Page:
"Don't touch anything," Anna reminded her and left it at that.
"I know not to touch," Shelly said, slightly aggrieved. Everybody knew it and everybody, even seasoned professionals, had to be reminded. Other than on the body itself, maybe the patchwork coverlet and the tracked bit of floor, it didn't really matter. The unbroken veil of dust on planks and furniture made it clear there would be no recent fingerprints to be lifted.
"Maybe it was that auto-erotica thing or whatever you call it," Shelly suggested. "You know, where guys hang themselves while they jerk off."
"No ligature marks," Anna said. "And his underpants are still on."
"Oh. Where are his clothes? You'd think they'd be lying around somewhere."
"I doubt he was here alone. Whoever killed him or found him before we did probably took them."
Anna had no answer for that. It was too early for answers. She said nothing but traded Shelly the tape recorder for the camera and began taking photographs of the body and, as best as ambient light and mediocre equipment would allow, of the tracks in the dust on the floor.
When she finished and looked up, Shelly had moved away from the bed. No longer on the island of rug, she stood in front of Grandma Polly's writing desk. Anna felt a stab of annoyance that the younger woman had not obeyed her to the letter. Shelly's hands were clasped dutifully behind her back, carefully not touching anything, so Anna stifled her waspishness.
"What have you got?" she asked.
"Too weird. Come look."
On the writing table an old book lay open. On the right-hand page was a picture of Christ in the Garden of Gethsemane. The left side was covered in verse, and half of it had been circled in red felt-tip pen.
Sins against a holy god
Sins against His righteous laws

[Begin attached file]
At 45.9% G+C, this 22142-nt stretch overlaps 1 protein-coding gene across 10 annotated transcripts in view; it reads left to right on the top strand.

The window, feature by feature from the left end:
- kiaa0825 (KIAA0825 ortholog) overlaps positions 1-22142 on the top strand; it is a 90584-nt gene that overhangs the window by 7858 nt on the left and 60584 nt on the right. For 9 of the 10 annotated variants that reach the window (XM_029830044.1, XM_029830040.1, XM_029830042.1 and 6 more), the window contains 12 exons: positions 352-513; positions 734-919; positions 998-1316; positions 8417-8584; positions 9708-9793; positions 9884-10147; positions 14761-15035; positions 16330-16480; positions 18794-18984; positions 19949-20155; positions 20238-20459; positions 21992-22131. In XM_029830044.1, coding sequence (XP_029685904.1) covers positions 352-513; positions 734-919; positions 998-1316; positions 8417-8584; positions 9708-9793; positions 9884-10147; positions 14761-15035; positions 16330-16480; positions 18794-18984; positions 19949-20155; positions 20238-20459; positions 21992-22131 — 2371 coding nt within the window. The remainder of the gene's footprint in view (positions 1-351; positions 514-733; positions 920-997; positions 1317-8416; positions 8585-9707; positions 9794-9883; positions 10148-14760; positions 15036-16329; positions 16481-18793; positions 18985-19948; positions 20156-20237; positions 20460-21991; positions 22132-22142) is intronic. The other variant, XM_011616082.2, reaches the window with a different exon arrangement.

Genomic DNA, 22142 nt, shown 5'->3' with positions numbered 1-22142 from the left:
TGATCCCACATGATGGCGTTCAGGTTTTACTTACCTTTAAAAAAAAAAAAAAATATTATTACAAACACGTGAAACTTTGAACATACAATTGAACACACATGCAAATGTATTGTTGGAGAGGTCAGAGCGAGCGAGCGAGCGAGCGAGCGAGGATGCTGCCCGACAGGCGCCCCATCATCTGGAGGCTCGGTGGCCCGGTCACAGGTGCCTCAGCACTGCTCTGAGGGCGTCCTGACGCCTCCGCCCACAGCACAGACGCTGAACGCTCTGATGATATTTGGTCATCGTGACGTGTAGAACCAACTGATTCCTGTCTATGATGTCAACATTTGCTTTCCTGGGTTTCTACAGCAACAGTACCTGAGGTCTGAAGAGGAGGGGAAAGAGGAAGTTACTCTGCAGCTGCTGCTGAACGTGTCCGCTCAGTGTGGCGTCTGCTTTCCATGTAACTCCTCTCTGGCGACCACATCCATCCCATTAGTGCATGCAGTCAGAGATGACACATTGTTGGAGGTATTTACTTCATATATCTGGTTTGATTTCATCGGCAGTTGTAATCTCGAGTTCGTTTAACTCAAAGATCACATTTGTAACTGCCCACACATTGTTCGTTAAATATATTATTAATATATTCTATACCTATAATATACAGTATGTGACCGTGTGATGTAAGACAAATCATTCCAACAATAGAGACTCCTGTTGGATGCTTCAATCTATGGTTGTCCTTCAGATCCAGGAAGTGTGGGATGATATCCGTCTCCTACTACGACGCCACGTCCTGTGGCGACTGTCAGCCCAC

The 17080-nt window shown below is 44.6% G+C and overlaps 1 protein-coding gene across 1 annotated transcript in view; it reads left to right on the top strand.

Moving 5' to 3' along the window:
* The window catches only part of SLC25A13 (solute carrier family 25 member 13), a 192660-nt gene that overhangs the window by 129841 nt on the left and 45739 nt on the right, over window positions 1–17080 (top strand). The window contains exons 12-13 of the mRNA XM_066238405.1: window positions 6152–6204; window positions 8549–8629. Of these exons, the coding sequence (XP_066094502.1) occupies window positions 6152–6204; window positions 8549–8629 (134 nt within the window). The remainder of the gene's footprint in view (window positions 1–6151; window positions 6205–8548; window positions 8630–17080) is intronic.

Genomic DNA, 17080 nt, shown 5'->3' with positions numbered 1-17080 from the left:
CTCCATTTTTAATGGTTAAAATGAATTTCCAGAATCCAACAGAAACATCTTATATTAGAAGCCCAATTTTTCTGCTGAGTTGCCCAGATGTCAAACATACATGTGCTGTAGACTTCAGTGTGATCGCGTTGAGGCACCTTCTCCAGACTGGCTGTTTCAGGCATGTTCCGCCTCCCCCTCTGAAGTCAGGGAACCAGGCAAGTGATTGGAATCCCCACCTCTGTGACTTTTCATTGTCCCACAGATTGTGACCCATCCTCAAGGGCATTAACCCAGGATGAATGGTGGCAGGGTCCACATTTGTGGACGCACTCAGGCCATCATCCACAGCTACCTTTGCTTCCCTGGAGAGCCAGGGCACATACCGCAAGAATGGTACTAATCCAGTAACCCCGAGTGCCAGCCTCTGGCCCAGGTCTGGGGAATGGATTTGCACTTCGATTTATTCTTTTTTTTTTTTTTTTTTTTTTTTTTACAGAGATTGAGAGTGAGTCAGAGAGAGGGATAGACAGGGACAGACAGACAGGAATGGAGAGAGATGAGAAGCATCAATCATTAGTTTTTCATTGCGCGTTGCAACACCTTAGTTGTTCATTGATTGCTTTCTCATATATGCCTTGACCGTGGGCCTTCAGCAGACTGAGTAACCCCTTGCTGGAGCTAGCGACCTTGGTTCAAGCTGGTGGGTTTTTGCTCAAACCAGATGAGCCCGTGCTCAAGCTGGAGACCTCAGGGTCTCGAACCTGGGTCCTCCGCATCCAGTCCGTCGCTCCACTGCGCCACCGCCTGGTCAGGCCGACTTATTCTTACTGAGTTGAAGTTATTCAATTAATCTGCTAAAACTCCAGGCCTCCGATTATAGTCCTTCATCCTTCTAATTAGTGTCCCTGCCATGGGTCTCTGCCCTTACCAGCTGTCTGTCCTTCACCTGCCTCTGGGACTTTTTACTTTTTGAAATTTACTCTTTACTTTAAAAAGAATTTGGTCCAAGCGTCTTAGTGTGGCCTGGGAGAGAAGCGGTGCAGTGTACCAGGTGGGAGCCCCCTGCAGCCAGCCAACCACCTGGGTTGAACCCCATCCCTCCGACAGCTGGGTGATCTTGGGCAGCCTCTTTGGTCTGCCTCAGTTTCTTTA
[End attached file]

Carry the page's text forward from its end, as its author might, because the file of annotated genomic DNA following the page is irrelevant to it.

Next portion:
Sins against His love and blood
Sins against His name and cause
Great, Anna thought sourly.
"What do you figure?" Shelly asked. Either stress or proximity to religion was bringing out the park aide's drawl. Local girl, Anna remembered, from Vicksburg. First summer home from college after graduating from Ole Miss.
"Beats me," Anna said. "Could be a lot of things. Maybe means nothing. An impulse. Murderers are not the sort of folks known for controlling impulses."
"It'd of been night," Shelly said.
"Good point." Anna thought about that for a moment. Mt. Locust, true to its 1802 history, had no electricity. Whatever had transpired in Grandma Polly's room had been done by flashlight. The candles in the sconces had never been lit; the wicks were still white virgin cotton. The globe on the oil lamp was sheathed in a fine, unmarred layer of dust. It was unlikely, though not impossible, that whoever had been there had happened to see the verse. Maybe the picture. Only a religious person would know it was Christ in the Garden. Anna had needed to read the caption.
"Maybe the..." Shelly looked over her shoulder at the bed with its unsavory burden as if concerned its occupant would overhear them gossiping. "...The deceased," she continued self-consciously, "circled it himself. Like a suicide note."
"Nothing's impossible. Whoever did it had to have left a track in the dust. I missed it. Now it's been obliterated." Both women were standing on the bare wood.
"Oh, gosh, I know," Shelly said excitedly. "Baptists."
"Baptists?" Anna echoed stupidly.
"Yeah. It was done by Baptists. They're real serious about sins of the flesh. Not like Catholics or anything."
"Boy. You're sure not from around here. When you profile the killer are you going to make him Baptist?" Shelly asked hopefully.
"If I'm not mistaken, sixty percent of the state of Mississippi is Baptist," Anna said. She didn't want to go into the fact that garden-variety, one-corpse killers weren't profiled. "The sheriff should be getting here soon. Why don't you go down to the VC and wait for him."
From Hunting Season by Nevada Barr, Copyright © February 2002, The Putnam Publishing Group, a division of Penguin Putnam, Inc., used by permission.
Blood at the Root
"A gripping, timely, and important examination of American racism."
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